But Oktoberfest isn’t just beer tents with oompah bands: it’s like a country fair. It takes place on an empty field called the Theresienwiese, so everything — even the beer tents — must be erected in the weeks before the fest begins and dismantled in the weeks following. Surrounding those beer tents are carnival rides — including some of the wildest ever invented: rides that whip you around, spin you silly, and scare you senseless. My favorite was the pirate ship that swings back and forth, back and forth, until it turns completely upside down.
Which brings me back to the food. When something can go wrong, you know it will go wrong. That old adage is true whether you’re at home or abroad, and it’s especially true at Oktoberfest when you have drowned your wits. With luck, you won’t be seriously injured. But even if you survive, you may need therapy.
So believe me when I tell you that there is nothing — and I mean nothing — like stuffing six liters of beer, a pretzel, a chicken, and a couple sausages down your throat, and then hanging upside down fifty feet in the air above an unsuspecting crowd.
I tried not to make a scene, but the situation quickly devolved into a horror movie, something like Alien meets The Exorcist. Actually, even a movie camera couldn’t have captured the magic of the moment, although it might have recorded the color of the carnage. While it’s too late to apologize to all those “involved,” I do hope you will fare better than I did when it comes to carnival fare.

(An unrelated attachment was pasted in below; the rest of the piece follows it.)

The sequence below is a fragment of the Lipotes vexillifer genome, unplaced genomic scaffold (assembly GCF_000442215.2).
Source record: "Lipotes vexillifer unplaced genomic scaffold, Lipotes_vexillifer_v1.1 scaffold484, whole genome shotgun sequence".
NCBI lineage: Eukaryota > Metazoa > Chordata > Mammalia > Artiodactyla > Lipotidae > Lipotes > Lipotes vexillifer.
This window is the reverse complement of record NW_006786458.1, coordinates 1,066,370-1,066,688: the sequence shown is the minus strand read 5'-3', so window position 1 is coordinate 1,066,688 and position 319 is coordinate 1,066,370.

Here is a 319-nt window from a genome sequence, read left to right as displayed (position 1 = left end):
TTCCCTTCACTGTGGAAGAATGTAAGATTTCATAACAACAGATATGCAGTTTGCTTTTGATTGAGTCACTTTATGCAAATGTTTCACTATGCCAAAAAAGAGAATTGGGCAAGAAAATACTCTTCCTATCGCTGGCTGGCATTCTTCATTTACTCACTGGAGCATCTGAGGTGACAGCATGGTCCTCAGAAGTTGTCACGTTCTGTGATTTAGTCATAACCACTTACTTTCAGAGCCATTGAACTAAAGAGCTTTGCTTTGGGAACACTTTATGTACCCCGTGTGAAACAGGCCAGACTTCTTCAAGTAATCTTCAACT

Lessons Learned: I can recommend a trip to the bustling city of Munich, especially in early autumn. Go shopping on Kaufingerstraße and visit the array of excellent museums. When you’re done wasting your time, go to Theresienwiese to get wasted at Oktoberfest. You can test your limits and your endurance. Just don’t test the law of gravity.
Mark H. Bloom is a published writer and editor originally from Salem, Massachusetts, aka The Witch City. He likes to drink beer (in moderation) and does so frequently in Beer City USA, aka Asheville, NC, where breweries outnumber bookstores. He entertains himself by writing creatively and professionally, editing books, and doing video work. Get in touch with Mark at firstname.lastname@example.org.